Coaches Update Yourself on Hydration as Summer Begins

June 4, 2018

Excerpts from the NCSS PREPARE Course

It is important for everyone to begin activity in a state of proper hydration. Maintaining normal and proper hydration (euhydration) of those involved in athletics is critical in the athlete’s performance as dehydration (loss of body water) can lead to a decrease in athletic performance and ability. The loss of body water can also make one more susceptible for developing heat and cold-related illnesses. Having a proper plan for monitoring and maintaining proper levels of hydration in those involved in athletics is critical in minimizing these potential catastrophic negative effects of dehydration. DEHYDRATION – IT CAN HAPPEN FASTER THAN YOU THINK!

  • In less than one hour of physical activity, an athlete may become dehydrated. Health and performance will suffer.
  • Dehydration of just 1-2% of body weight (only 0.6-1.2 lbs. for a 60 lb. athlete, 1.2-2.4 lbs. for a 120 lb athlete, and 2.0-4.0 lbs for a 200lb. athlete) can negatively influence performance.
  • Dehydration of greater than 3% of body weight substantially increases an athlete’s risk of heat illness.
  • During physical activity, most athletes drink only enough fluid to replace 50% of what was lost.
  • Thirst should not be used as a guideline.
–          Once an athlete is thirsty, he or she has already started to become dehydrated.
  • Before participating, have a rehydration plan for all athletes.

Monitoring Your Level of Hydration


  • Measuring your level of hydration can be easily accomplished through monitoring the color of your urine, frequency of urination and measuring your weight.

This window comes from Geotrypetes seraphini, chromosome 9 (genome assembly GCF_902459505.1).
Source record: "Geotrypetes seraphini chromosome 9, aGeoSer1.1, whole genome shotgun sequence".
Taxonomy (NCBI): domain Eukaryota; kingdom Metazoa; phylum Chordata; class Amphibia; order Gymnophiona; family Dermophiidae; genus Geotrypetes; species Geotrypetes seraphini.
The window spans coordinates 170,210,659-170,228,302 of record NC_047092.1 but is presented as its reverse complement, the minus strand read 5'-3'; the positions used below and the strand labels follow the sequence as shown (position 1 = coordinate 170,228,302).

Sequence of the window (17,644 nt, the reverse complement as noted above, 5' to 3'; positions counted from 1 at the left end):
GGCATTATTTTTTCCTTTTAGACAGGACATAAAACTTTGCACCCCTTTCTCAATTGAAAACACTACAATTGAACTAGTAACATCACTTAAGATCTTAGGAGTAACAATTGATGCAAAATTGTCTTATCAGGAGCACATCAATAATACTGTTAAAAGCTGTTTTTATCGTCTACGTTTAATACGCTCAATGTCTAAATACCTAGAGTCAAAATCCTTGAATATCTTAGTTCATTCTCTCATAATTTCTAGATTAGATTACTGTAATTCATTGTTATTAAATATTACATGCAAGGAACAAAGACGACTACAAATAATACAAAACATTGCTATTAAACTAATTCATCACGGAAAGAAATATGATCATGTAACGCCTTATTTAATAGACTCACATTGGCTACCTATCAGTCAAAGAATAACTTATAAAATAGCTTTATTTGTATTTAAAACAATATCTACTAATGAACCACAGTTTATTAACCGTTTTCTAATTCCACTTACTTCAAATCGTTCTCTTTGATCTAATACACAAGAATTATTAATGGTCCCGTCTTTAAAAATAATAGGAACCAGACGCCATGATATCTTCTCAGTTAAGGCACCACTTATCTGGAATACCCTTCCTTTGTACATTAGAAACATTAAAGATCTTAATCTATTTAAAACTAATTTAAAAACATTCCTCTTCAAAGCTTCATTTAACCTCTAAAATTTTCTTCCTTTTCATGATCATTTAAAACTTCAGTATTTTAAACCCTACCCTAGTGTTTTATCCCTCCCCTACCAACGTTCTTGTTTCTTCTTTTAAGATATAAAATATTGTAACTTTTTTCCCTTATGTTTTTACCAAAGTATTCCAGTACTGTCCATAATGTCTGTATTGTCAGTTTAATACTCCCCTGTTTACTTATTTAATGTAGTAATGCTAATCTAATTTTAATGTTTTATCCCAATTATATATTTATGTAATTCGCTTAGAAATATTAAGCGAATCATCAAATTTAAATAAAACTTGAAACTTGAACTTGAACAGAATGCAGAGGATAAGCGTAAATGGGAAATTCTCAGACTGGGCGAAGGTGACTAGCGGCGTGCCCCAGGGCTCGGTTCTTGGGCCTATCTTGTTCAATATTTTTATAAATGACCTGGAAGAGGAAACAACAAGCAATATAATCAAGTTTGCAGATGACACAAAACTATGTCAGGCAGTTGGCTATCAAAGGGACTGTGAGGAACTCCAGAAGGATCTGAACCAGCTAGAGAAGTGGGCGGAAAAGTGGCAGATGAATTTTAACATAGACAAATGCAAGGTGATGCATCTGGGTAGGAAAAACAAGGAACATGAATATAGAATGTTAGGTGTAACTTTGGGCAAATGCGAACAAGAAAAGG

• Other more scientific means of monitoring your level of hydration are available (i.e. refractometer, and urine osmolality).
  • Posting a urine color chart in bathrooms is a helpful way for everyone to monitor their hydration status during activity and competition.

Urine Hydration Status Chart

What to Drink and What Not to Drink
  • People are more likely to consume fluid when it is readily available
  • What to drink:
–          Fluid palatability is influenced by several factors (temperature, sodium content and flavoring)
–          Temperature 15 and 21* C (59°F-70°F)
–          Fluid that is easily and readily available
–          Fluid that taste good
  • What not to drink:
–          Fruit Juice, Carbohydrate Gels, Sodas, Sports drinks with a carbohydrate concentration greater than 8%, caffeine, alcohol, energy drinks

Fluid Replacement guidelines
  • Before Activity:
–          Individuals should slowly drink beverages (5-7 mL·kg) per body weight at least 4 hours before exercise/training (i.e. 60-lb athlete would need to consume 22.36 fl oz-31.31 fl oz)
  • 500-600 mL (17-20 fl oz) 2-3 hours before activity
  • 200-300 mL (7-10 fl oz) 10-20 minutes before activity
–          If the individual does not produce urine, or the urine is dark or highly concentrated, she/he should slowly drink more (3-5 mL·kg ,about 2 hours before the event)
–          Consuming beverages with sodium (20-50 mEq.L) and/or a small amount of salted snacks or sodium-containing foods at meals will help stimulate thirst and retain consumed fluids
  • During Activity:
–          The rate of fluid consumption is based largely on the hydration status prior to the start of activity and based upon the amount of fluid lost during activity
–          The goal is to prevent excessive dehydration (>2% body weight loss from water deficit)
  • During intense exercises, the rate of sweating can be 1 to 2.5L/H (2-5 lbs) of body weight per hour
–          200 to 300 mL (7-10 fl oz) every 10-20 minutes should be consumed during activity
  • Unfortunately, the volume of fluid that most athletes drink voluntarily during exercises replaces only about 50% of body-fluid loss during activity
  • Care is particularly important in activity lasting 3-hours and longer

Carbohydrate-based sports beverages are sometimes used to meet carbohydrate needs, while attempting to replace sweat, water, and electrolyte loss (6-8%)

–          After Activity:
–          The goal is to replace any fluid and electrolyte deficit
–          Pre-activity weight should be attained within 2 hours of the conclusion of activity
–          Replacing the deficit
  • 1 pound = 16 ounces
  • 1 KG = 1 Liter
–          Consume normal fluid and nutrients following activity
–          If there is significant deficit following activity (hydration & nutrition) consider more snacks and regular hydration following your post activity meal